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Unformatted text preview: MATH/CS 240 (Intro. Discrete Math.) SYLLABUS, Fall 2009 Lecture: TR 11PM – 12:15 PM, Grainger 2080 Prof. Jordan Ellenberg Text is: Office: 323 Van Vleck Hall Discrete Math. & its Applications 6th ed., by K. Rosen Email: [email protected] http://www.math.wisc.edu/˜ellenber Office Hours (JSE): Tues, 1:302:30 PM, VV 323 TAs: Hao Lin, l [email protected], Baris Aydinlioglu b [email protected] Course Content Mathematics can be loosely divided into two parts. The first is continuous mathematics; as the name suggests, this part of math treats phenomena that can be moved continuously, like functions, curves, and geometric spaces. Most of the math you’ve learned so far – geometry, trigonometry, calculus – is continuous in nature. The basic object of continuous mathematics is the real number line. Because the physical universe (at least to the naked eye) is continuous, this is the part of mathematics most associated with physics. The second part is discrete mathematics, the subject of our course. Here we throw aside any notion of continuous variation. The basic objects of discrete mathematics are the set of integers and of logical values; there is no way to move continuously from 2 to 3, or from ”true” to ”false.” Because the states of a computer are discrete, this is the part of mathematics most associated with computer science. Math/CS 240 covers the fundamentals of discrete mathematics. It is a requirement for the BS degree programs in Computer Engineering offered by the ECE Department and in Computer Science offered by the CS Department. It is now a prerequisite for (getting into) advanced computer science courses (CS 367, 520 and 577). The course is a foundational math course for this program and is meant to be taken early in the program; it is also a good foundation for higher mathematics courses. We will aim for breadth, not depth; yougood foundation for higher mathematics courses....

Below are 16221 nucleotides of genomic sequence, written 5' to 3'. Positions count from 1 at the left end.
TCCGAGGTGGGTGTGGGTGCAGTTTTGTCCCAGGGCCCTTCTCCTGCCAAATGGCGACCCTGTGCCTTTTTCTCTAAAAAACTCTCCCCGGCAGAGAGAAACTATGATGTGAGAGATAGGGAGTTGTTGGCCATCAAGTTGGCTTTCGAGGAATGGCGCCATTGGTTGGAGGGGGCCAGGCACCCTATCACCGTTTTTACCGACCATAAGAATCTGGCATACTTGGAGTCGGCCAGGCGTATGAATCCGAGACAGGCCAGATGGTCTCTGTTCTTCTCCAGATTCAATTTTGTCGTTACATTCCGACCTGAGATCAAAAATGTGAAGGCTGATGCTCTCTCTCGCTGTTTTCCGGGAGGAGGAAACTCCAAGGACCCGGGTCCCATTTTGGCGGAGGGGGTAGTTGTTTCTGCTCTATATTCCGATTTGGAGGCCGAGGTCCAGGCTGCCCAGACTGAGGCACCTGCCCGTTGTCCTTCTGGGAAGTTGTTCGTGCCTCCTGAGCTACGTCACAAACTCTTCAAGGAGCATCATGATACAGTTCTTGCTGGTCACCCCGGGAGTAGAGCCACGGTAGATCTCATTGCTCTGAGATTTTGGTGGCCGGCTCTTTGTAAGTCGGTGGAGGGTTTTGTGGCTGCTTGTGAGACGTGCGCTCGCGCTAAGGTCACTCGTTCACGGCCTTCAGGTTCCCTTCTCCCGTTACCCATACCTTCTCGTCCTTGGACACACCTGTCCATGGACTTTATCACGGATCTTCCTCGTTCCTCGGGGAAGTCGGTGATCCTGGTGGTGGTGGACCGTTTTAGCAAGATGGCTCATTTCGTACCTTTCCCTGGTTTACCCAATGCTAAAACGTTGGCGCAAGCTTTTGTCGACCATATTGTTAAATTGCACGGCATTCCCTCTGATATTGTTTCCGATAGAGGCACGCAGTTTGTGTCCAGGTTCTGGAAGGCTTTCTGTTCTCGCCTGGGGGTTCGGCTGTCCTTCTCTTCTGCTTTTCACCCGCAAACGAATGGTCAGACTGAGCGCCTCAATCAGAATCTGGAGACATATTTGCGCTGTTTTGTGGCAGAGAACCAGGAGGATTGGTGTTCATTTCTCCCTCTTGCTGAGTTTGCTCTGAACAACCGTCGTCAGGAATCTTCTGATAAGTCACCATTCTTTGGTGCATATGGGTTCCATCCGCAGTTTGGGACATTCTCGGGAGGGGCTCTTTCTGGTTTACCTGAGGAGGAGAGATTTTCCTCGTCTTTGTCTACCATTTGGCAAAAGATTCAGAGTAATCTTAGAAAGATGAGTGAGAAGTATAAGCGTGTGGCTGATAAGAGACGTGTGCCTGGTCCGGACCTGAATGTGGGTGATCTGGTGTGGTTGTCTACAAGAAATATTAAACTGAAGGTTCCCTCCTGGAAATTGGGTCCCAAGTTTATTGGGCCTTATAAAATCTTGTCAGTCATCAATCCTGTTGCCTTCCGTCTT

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This note was uploaded on 02/19/2010 for the course CL 201 taught by Professor Fairguy during the Fall '09 term at University of Wisconsin.
 Fall '09
 Fairguy

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